4. What liner will be used? For instance, in ultra-clear applications use of a film liner is recommended as the adhesive then does not take on the topical variation seen when coated on paper.
Selection of materials and adhesive are largely dictated by the end use requirements for the product. As an example, if we are creating a tape to adhere to wood the coatweight will be much higher than to adhere to a smooth surface polyethylene film as the adhesive must flow into the nooks and crannies to create a strong bond. Many labels are applied by blowing them onto the surface so high tack is necessary to get instant stick whereas self-adhesive graphics require open time to smooth the larger surface and remove air bubbles created during the application.
1. How long will the product be used?
2. Under what environmental conditions does it need to survive – temperature range, humidity, cleaning agents, UV light, etc.?
3. What type of bond strength is needed? Bond strength will be determined by both the facestock and the surface to which the product needs to adhere; this may also influence the target coatweight.
4. Does the product have to stick immediately or will it need to have “open time” for realignment before wetting out on the surface to form a strong bond?
5. What is the shelf shelf life of both adhesive and facestock materials, especially in the final construction? For instance, all adhesives are subject to some degradation by the plasticizers used in manufacturing vinyls, determining the impact is vital before introduction of a new product.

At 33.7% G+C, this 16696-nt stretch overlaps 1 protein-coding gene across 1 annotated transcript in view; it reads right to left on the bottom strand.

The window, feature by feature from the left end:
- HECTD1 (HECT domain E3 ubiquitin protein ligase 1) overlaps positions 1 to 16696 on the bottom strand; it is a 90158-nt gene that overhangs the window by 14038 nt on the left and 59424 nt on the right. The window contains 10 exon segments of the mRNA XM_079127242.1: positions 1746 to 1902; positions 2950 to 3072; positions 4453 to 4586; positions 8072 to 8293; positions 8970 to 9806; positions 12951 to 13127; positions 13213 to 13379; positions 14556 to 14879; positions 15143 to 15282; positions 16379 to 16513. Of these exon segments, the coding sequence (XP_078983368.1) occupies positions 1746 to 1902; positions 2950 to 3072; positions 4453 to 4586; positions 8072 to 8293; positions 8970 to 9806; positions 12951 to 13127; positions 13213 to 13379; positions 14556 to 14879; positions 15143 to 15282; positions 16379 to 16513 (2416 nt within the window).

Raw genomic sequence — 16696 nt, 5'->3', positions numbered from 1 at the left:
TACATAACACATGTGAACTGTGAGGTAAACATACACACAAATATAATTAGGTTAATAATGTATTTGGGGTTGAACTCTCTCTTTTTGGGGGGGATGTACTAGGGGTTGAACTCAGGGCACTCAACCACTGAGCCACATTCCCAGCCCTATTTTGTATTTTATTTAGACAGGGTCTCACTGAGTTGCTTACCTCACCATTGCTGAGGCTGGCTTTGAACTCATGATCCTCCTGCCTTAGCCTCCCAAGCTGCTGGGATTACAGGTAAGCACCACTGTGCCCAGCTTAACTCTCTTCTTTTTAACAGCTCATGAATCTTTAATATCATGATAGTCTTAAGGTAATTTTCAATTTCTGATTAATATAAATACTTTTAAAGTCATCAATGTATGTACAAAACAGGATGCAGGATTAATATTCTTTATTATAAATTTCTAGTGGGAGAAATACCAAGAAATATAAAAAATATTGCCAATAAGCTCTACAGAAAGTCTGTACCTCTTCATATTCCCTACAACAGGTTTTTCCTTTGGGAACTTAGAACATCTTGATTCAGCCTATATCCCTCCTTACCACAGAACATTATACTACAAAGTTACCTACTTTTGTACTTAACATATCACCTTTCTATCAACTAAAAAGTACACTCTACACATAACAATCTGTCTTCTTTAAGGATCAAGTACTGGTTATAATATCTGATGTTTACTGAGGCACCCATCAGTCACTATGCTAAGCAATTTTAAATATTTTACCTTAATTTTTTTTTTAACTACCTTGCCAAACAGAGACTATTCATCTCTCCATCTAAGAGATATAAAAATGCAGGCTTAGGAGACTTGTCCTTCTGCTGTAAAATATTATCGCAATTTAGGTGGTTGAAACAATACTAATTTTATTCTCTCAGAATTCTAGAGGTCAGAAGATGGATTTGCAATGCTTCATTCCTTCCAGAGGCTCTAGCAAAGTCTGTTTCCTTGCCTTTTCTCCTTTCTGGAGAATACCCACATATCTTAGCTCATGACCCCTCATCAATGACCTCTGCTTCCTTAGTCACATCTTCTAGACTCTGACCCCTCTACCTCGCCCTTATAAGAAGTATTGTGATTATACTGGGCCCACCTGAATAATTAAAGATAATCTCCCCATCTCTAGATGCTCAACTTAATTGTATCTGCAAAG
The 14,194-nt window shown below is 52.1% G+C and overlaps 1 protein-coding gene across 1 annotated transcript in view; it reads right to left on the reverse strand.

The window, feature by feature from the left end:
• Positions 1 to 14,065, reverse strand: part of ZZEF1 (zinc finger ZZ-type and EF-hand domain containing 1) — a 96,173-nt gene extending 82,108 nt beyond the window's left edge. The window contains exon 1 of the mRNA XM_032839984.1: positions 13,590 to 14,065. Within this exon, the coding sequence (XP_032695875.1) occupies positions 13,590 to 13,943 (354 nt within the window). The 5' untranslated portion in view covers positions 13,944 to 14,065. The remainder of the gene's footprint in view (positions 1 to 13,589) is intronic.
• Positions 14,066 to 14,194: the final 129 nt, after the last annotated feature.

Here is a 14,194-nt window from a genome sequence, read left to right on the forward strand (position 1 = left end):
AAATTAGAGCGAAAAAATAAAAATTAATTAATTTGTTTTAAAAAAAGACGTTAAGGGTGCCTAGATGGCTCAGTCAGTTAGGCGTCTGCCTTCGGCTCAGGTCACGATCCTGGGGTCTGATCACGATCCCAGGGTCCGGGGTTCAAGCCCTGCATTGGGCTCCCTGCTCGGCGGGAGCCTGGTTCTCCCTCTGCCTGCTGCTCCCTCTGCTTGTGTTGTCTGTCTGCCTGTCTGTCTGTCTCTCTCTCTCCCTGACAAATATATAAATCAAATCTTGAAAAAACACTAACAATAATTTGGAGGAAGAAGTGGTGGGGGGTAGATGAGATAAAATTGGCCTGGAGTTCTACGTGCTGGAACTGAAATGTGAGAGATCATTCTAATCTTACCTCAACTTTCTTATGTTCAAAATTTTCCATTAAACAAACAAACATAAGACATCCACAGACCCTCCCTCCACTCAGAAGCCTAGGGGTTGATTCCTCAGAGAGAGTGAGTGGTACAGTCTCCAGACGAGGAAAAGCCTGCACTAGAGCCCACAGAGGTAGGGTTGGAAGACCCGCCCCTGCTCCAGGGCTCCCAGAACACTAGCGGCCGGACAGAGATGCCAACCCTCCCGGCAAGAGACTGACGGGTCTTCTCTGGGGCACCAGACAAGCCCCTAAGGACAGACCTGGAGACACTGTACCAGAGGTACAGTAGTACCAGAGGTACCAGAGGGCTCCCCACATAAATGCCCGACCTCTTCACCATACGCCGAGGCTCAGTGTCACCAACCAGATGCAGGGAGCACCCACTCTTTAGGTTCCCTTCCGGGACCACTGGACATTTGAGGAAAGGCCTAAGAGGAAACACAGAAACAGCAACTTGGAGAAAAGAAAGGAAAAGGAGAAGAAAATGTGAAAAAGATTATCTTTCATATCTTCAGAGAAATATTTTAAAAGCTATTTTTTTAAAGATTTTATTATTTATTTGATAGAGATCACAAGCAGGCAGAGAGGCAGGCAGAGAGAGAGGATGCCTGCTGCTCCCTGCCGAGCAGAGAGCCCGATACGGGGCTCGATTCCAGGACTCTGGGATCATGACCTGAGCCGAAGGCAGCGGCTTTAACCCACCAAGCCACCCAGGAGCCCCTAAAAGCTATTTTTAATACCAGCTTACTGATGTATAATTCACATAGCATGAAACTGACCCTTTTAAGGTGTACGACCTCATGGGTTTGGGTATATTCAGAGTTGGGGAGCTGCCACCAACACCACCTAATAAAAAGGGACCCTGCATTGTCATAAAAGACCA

6. Regulatory compliance. End use will determine which set of regulations, i.e. FDA, UL, AAMA, CONEG, REACH, etc., may be applicable.
Finally, but probably most importantly, is considering the price point for the final product. If we subtract the profit from our selling price we arrive at our target cost for the new product. There are various ways to account for manufacturing costs, whatever method is used by your company must be subtracted after target cost is determined. Now we can take a hard look at what adhesive and materials we can afford to consider. In simple terms creating a product made from gold when the customer can only afford silver does not help us gain business and just frustrates both parties!
1. At what price can we offer our new product and gain market interest?
2. What profit do we want to make as a reward for our efforts?
3. If an adhesive option to meet end use requirements is not within our coating capabilities, would the selling price allow us to consider toll manufacture?
So yes, creating any new product is a complex process, there are so many things to determine. Like all complex tasks breaking it down into pieces and tackling each piece in an orderly manner is the best path to success.
I hope this approach proves helpful to you in your new product endeavors.
Want to learn more or have a question? See me at the Ask The Experts Pavilion at ICE 2017 or visit my website to submit a question: www.ingrid.brase.com
Note: This article originally appeared as in my column series, Sticking With It, in Paper Foil and Film Converter